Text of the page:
How To Prevent Poisons From Taking Over Your Home

Find out how to check your home for these common poisons and keep your home healthy.

Keeping homes safe is at the top of the to-do list for any homeowner so it’s important to know what kinds of toxins can potentially be in your home without being aware. This year, March 19th-25th is Poison Prevention Week, a time to remember to cleanse your home of unwanted and potentially toxic substances. Some toxins, like radon, are area specific, depending on the amount of uranium below the surface of the earth and can be mapped out. Others, like carbon monoxide and mold, can silently reside in a home with little to no indication. Maintaining an overall healthful home environment requires diligence, a little know-how, and knowing when to contact a professional.

 

Why should I check my home for toxins?

Exposure to mold can cause respiratory problems as well as allergic reactions, though some types of mold can be dangerous. Carbon monoxide, at low levels, can cause dizziness and nausea, but can be fatal if left unattended. Asbestos and radon both are attributed to causing cancer. Asbestos causes mesothelioma, a rare type of cancer, and radon is the leading cause of lung cancer among non-smokers.

 

Is my area predisposed to having toxins in the environment?

Unfortunately, most areas have the potential to contain both mold and asbestos, however particularly moist climates are more disposed to mold growth. Carbon monoxide is a byproduct of burning fuel, so things like heating systems, stoves, and water heaters should be checked yearly by a professional. Radon, as a naturally occurring gas that results from the breakdown of uranium under the earth’s surface, is more common in certain areas. Check this map to see if your location is more disposed to radon exposure.

 

Should I handle poisons myself or hire a professional?

While checking your home for toxins, there’s a fine line between what can be handled yourself and when a certified professional is needed.

For instance, mold that grows in everyday places like in the shower or on the floor can likely be cleaned by the homeowner, but if it’s found growing on drywall or subflooring, it can indicate a deeper issue and a call to a professional is recommended.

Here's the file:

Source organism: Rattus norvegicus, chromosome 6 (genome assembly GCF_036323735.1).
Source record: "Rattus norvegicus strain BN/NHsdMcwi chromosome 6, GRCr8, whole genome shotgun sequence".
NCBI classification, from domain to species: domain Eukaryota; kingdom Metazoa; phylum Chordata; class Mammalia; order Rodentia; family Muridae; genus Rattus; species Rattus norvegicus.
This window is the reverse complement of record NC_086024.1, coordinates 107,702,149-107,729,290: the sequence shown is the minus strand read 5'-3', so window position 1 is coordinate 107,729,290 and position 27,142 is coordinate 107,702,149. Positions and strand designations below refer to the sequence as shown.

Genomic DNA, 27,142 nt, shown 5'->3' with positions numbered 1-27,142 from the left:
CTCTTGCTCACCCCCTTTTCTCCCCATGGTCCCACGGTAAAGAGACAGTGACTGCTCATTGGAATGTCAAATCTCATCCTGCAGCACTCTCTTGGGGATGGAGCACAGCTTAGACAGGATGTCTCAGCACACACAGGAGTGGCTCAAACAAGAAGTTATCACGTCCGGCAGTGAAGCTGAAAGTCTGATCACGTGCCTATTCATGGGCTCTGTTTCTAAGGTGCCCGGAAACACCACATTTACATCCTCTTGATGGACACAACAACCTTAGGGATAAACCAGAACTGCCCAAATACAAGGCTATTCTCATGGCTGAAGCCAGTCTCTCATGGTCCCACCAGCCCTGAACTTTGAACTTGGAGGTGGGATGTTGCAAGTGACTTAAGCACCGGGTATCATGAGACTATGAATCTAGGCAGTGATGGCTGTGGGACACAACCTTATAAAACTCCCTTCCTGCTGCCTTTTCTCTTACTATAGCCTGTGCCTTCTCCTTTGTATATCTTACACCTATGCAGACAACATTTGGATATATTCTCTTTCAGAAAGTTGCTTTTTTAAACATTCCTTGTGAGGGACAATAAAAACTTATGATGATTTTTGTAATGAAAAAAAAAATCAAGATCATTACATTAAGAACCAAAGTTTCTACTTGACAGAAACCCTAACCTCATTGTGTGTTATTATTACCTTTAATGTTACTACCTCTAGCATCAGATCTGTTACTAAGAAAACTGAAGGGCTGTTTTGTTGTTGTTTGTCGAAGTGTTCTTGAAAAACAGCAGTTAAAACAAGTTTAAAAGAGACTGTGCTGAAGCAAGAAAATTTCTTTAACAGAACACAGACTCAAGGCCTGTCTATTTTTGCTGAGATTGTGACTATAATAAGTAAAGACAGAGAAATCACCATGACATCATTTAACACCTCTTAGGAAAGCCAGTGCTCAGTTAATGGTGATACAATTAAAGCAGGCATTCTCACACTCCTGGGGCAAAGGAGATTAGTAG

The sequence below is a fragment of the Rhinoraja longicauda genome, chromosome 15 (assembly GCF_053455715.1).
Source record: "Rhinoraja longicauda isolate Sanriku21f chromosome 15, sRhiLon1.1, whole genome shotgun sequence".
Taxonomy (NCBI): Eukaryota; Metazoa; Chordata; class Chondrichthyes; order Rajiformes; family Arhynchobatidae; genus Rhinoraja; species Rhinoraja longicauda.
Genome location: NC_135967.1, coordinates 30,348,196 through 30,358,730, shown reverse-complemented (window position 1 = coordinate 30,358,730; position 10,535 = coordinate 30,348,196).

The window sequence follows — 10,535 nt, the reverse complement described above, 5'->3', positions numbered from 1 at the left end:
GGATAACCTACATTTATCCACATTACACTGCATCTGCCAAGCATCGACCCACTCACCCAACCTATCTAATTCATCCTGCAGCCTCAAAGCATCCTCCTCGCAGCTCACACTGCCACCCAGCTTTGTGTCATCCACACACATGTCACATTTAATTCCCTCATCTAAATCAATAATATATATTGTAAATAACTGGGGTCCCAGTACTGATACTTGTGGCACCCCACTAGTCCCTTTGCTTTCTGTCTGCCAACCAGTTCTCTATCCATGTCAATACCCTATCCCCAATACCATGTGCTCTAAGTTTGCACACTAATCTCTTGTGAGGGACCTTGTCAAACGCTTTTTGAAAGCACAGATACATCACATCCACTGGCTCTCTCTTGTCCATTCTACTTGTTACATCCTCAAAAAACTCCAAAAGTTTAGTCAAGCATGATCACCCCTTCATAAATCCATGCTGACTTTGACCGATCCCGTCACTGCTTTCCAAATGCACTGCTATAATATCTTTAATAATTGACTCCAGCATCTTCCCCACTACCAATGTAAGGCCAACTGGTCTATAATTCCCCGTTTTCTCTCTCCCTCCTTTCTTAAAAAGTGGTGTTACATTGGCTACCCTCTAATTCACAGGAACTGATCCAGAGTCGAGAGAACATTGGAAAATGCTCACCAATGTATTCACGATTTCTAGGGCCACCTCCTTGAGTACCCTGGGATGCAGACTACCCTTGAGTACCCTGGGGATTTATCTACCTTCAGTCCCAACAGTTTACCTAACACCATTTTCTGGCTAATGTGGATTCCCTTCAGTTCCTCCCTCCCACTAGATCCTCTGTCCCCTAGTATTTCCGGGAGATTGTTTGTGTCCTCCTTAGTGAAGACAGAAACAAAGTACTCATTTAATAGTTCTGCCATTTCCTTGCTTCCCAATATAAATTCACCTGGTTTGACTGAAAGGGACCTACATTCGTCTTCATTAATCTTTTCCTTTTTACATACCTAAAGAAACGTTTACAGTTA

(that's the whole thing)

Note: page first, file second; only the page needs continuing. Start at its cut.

Asbestos, used in many different building products, is usually found in homes built before the 1980’s. If a problem arises and you’re concerned it has been disturbed or are preparing for a remodel, contact a licensed professional to assess your home. Asbestos removal should never be handled on a DIY basis, as there are very stringent procedures for abatement.

Radon and carbon monoxide are both gaseous toxins that are odorless and can be found in homes with no warning. The best preventative for carbon monoxide is a CO detector, checked for battery life regularly. Radon, on the other hand, can be detected with test kits that are sold at hardware or home improvement stores. If your carbon monoxide alarm sounds, call your local fire department and open windows and doors to help dissipate the poison. Radon can be eradicated with a radon reduction system, reducing the amount by up to 99%.

 

The rule of thumb when purging your home of toxins is if you’re not sure, contact a professional who is sure. It is always better to be safe than to potentially negatively affect your health and the health of those around you. By taking precautions to make sure your home is free of mold, asbestos, radon and carbon monoxide, you can rest easy knowing your home and family are safer.

 

If you need help removing mold from your home:

Book a Mold Inspector

Mesothelioma Cancer Alliance

Mesothelioma Cancer Alliance

The Mesothelioma Cancer Alliance's goal is to spread awareness for the disease and fight to have asbestos, a known cause of mesothelioma, banned from the United States. Asbestos, still legal in the US, is mostly used in building products and exists in its' most dangerous form in homes and buildings built before 1970.

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